* I’m not sure that LaHood’s testimony convinced a single legislator to vote for doubling the Motor Fuel Tax, or that Barack Obama’s Secretary of Transportation cooled out any Republicans, but whatevs, he was in town so that’s news…
Former Republican congressman and U.S. Transportation Secretary Ray LaHood said Monday that Illinois lawmakers need to hike the state’s motor fuel tax, but they’ll also need to convince some residents that they will spend the new revenue wisely. […]
“Illinois is one big pothole right now,” he said. “If the General Assembly raised the gas tax and fixed up the roads and bridges, people would be very happy.”
While the state needs to raise the gas tax, LaHood said he worried that lawmakers would have to convince Illinois residents who already shoulder one of the nation’s highest motor fuel taxes to trust them with spending the new revenue responsibly.
“The money has to be spent on roads and bridges. You can’t defer this money to pay for state police salaries or to pay for other things related to road safety or whatever,” he said.
* Also, lemme know when Quincy Republicans Rep. Randy Frese and Sen. Jil Tracy are ready to double the MFT…
LaHood and Tom Oakley, a former newspaper publisher in Quincy, told the committee they would help lobby for an infrastructure bill when the legislature heads back to Springfield for the final legislative push Tuesday.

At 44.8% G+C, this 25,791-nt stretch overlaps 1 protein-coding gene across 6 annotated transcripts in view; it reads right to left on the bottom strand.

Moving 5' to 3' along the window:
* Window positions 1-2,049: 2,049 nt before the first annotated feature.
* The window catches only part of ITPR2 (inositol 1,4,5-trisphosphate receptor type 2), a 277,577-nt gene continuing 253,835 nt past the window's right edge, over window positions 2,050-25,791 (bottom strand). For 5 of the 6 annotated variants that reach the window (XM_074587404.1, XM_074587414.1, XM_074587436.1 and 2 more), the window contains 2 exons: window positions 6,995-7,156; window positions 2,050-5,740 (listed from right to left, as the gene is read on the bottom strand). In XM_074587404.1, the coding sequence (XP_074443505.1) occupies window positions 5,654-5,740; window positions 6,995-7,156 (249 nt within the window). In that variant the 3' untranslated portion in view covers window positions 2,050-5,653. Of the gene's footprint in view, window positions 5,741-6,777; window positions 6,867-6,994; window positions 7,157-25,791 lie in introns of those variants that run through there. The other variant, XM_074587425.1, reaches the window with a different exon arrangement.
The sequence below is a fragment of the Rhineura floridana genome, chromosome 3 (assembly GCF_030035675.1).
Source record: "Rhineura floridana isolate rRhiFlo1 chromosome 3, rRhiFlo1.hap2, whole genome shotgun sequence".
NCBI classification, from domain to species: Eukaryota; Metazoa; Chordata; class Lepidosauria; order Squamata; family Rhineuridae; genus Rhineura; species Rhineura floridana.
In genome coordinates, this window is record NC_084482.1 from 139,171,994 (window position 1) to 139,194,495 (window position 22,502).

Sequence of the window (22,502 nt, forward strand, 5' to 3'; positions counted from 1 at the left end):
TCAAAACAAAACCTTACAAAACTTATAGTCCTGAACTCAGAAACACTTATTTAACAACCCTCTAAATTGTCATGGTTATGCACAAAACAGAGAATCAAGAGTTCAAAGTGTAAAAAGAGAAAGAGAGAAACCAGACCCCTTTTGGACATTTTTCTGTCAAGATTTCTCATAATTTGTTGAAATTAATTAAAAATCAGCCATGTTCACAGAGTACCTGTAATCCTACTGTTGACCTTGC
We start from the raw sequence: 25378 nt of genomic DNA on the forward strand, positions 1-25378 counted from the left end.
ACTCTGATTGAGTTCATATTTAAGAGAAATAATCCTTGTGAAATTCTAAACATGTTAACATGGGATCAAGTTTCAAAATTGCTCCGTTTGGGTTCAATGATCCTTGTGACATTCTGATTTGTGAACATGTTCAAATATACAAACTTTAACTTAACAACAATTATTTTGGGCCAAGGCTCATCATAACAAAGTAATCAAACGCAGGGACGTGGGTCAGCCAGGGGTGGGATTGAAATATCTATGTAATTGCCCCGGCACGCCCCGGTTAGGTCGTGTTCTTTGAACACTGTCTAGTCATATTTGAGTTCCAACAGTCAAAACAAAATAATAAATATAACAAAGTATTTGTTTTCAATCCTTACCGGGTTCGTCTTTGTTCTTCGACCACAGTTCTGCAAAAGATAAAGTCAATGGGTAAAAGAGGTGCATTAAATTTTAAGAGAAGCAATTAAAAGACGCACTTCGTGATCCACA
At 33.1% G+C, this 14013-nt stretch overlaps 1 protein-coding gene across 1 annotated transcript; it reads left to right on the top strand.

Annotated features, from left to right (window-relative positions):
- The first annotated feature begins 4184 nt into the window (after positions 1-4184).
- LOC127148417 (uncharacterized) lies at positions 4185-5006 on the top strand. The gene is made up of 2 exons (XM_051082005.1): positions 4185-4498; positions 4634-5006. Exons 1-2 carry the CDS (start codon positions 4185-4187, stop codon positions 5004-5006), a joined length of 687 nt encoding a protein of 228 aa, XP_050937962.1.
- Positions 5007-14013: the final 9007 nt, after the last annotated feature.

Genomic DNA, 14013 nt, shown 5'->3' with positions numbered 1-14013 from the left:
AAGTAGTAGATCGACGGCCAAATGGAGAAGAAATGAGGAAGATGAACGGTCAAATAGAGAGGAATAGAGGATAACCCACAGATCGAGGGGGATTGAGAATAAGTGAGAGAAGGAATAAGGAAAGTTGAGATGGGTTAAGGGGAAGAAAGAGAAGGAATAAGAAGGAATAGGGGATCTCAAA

“What you have today, Mr. Chairman and members of the committee, are two Republicans from downstate Illinois who are promoting to fix up our infrastructure and raise the gas tax to do it,” LaHood said.
LaHood’s testimony was followed by eight panels of speakers requesting added infrastructure spending that would benefit their varying organizations, businesses, agencies and boards. Those representatives were from transportation agencies, port authorities, higher education institutions, environmental organizations, pedestrian and bicycling advocates and other groups.
Mary Sue Barrett of the Metropolitan Planning Council — an independent, nonprofit, nonpartisan organization focused on regional growth — said those debating infrastructure spending often ask the wrong questions.
“First, we have to ask what’s the cost of inaction,” she said.
But, hey, so far it’s the only funding plan on the table and it’s strongly backed by Local 150 and has the support of the Illinois Chamber (albeit coupled with the phase-out of the sales tax on fuel). Even Senate GOP Leader Bill Brady wants to use MFT money. So, who the heck knows what will happen?
It would be helpful if the governor picked a lane, however.